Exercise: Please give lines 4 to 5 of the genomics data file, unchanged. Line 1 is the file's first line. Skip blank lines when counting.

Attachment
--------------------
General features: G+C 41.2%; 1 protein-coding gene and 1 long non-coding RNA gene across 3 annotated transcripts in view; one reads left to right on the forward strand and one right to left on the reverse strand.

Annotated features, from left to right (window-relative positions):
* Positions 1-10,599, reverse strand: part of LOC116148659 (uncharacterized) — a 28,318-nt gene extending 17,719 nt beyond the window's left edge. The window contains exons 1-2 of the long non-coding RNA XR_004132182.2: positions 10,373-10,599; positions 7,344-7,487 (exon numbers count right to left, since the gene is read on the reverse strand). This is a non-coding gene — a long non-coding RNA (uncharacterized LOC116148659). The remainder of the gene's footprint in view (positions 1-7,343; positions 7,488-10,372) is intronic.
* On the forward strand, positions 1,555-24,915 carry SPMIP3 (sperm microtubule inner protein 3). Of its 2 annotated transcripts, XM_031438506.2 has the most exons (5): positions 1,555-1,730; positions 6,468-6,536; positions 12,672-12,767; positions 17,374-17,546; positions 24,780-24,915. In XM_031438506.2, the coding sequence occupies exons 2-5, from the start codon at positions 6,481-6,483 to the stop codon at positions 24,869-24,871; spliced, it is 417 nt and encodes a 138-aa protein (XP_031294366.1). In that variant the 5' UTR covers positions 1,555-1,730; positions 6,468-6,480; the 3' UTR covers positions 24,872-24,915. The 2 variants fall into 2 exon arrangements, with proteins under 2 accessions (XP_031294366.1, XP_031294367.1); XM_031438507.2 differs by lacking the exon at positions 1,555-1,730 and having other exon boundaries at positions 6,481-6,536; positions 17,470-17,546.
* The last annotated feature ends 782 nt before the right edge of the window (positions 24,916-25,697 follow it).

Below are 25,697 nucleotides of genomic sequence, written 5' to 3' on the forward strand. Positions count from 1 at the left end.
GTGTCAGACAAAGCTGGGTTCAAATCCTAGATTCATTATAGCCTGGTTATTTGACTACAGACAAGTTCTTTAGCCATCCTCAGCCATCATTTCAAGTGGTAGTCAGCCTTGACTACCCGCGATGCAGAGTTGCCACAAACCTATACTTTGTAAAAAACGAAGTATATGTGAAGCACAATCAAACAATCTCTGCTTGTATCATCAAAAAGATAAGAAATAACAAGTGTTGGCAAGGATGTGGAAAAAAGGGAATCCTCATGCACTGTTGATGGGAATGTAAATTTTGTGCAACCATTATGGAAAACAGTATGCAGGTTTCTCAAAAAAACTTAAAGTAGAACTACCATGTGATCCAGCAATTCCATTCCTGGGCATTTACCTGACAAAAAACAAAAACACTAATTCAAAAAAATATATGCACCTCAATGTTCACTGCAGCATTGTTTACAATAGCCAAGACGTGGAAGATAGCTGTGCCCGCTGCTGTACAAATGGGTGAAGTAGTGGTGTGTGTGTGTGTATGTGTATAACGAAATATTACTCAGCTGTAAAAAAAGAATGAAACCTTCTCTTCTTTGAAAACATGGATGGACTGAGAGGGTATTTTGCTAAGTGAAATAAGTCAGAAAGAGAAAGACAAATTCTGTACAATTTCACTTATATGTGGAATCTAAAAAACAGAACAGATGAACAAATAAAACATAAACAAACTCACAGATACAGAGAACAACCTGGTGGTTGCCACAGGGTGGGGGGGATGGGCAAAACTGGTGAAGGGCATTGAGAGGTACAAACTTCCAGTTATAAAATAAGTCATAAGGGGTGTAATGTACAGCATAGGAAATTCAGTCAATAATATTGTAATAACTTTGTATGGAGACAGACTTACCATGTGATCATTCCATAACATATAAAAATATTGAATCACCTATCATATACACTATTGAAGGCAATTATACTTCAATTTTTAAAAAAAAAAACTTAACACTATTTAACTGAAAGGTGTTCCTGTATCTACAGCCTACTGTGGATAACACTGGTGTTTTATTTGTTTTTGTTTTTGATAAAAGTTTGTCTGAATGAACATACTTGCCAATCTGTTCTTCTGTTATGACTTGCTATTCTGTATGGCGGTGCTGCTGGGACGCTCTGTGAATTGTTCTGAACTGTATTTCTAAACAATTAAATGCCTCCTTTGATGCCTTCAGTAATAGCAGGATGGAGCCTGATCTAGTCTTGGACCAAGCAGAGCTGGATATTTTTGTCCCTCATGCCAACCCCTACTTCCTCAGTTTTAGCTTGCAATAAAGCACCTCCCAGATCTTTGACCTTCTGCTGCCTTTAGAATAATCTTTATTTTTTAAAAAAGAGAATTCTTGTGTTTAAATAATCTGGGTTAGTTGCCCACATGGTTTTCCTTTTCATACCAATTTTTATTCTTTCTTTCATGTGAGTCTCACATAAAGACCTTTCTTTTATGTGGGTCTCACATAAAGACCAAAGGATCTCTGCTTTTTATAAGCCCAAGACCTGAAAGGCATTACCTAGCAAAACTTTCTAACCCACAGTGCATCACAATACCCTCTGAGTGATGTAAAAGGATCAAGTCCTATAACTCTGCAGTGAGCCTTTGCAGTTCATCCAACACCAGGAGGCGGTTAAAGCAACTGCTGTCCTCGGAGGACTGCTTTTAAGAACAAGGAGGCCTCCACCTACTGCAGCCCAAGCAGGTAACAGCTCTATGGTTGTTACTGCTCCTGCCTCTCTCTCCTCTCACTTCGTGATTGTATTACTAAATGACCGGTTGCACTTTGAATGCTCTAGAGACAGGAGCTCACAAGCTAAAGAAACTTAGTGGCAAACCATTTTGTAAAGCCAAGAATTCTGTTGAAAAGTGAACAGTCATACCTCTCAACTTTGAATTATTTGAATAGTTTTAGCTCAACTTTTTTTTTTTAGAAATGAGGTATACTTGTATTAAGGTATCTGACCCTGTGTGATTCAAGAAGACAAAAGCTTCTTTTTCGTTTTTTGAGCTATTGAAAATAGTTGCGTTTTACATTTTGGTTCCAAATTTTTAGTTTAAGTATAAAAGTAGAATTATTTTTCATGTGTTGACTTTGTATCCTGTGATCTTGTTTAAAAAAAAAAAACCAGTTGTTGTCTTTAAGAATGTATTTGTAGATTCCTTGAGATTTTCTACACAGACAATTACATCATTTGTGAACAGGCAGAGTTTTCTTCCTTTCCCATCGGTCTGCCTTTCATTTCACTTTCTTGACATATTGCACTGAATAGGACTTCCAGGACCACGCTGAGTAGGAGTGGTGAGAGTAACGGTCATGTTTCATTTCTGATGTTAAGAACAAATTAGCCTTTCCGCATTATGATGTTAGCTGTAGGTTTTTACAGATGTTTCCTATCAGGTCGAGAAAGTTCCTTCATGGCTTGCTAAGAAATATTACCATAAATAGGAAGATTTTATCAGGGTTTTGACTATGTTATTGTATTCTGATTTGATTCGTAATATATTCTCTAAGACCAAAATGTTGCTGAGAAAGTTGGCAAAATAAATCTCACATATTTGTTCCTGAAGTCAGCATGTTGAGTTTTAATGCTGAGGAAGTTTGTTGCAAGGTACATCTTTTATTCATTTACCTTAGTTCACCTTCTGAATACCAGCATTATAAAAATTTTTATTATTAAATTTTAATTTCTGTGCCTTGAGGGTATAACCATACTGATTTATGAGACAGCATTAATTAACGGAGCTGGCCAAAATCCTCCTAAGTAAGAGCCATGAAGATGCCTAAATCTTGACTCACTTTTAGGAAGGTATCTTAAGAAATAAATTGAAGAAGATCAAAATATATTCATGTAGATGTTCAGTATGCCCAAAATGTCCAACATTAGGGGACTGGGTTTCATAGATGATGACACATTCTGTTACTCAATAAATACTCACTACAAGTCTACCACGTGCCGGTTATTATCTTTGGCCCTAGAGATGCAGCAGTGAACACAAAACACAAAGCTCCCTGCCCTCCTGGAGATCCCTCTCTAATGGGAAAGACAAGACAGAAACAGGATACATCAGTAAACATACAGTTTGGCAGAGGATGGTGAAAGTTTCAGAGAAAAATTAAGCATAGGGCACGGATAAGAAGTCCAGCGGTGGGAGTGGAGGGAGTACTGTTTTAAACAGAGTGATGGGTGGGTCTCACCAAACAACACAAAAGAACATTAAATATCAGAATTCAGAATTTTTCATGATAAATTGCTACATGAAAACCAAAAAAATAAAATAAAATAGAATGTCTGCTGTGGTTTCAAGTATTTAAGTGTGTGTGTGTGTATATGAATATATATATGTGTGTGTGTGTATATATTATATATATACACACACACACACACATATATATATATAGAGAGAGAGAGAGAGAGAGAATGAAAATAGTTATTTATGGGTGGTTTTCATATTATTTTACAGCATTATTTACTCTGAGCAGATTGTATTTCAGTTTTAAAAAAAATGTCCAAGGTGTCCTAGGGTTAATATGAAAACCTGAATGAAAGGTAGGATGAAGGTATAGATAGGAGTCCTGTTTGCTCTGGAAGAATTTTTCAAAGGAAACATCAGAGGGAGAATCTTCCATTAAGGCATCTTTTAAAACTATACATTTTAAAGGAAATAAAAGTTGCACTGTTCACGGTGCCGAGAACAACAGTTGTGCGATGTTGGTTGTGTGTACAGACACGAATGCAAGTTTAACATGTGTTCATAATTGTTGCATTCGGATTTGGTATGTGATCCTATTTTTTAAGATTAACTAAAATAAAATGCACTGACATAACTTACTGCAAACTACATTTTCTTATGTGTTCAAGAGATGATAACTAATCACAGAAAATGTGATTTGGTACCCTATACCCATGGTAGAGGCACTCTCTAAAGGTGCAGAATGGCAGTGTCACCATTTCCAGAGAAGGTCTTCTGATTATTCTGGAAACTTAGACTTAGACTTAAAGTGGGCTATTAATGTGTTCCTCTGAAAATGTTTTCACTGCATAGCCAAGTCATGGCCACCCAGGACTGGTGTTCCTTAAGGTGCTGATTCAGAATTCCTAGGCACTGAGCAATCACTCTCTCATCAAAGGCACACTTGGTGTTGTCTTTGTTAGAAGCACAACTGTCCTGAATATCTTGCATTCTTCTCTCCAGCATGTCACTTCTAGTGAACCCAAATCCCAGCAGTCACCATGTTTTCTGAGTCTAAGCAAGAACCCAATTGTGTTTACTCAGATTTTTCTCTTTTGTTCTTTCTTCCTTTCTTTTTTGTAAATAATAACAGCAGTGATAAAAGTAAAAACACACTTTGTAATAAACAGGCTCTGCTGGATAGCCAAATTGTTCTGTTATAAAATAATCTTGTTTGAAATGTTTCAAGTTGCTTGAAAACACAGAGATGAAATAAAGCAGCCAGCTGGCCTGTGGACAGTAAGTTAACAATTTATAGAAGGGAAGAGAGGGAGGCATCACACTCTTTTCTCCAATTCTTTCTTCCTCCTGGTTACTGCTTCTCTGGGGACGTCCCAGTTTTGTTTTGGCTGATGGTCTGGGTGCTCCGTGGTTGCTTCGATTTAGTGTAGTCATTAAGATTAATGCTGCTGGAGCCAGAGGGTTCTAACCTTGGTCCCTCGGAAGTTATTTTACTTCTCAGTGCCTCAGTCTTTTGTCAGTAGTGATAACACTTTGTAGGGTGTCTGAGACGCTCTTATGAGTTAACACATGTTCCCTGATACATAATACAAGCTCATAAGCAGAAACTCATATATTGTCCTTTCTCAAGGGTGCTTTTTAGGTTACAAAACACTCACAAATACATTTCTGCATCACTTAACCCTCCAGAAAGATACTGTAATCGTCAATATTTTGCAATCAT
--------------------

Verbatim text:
* On the forward strand, positions 1,555-24,915 carry SPMIP3 (sperm microtubule inner protein 3). Of its 2 annotated transcripts, XM_031438506.2 has the most exons (5): positions 1,555-1,730; positions 6,468-6,536; positions 12,672-12,767; positions 17,374-17,546; positions 24,780-24,915. In XM_031438506.2, the coding sequence occupies exons 2-5, from the start codon at positions 6,481-6,483 to the stop codon at positions 24,869-24,871; spliced, it is 417 nt and encodes a 138-aa protein (XP_031294366.1). In that variant the 5' UTR covers positions 1,555-1,730; positions 6,468-6,480; the 3' UTR covers positions 24,872-24,915. The 2 variants fall into 2 exon arrangements, with proteins under 2 accessions (XP_031294366.1, XP_031294367.1); XM_031438507.2 differs by lacking the exon at positions 1,555-1,730 and having other exon boundaries at positions 6,481-6,536; positions 17,470-17,546.
* The last annotated feature ends 782 nt before the right edge of the window (positions 24,916-25,697 follow it).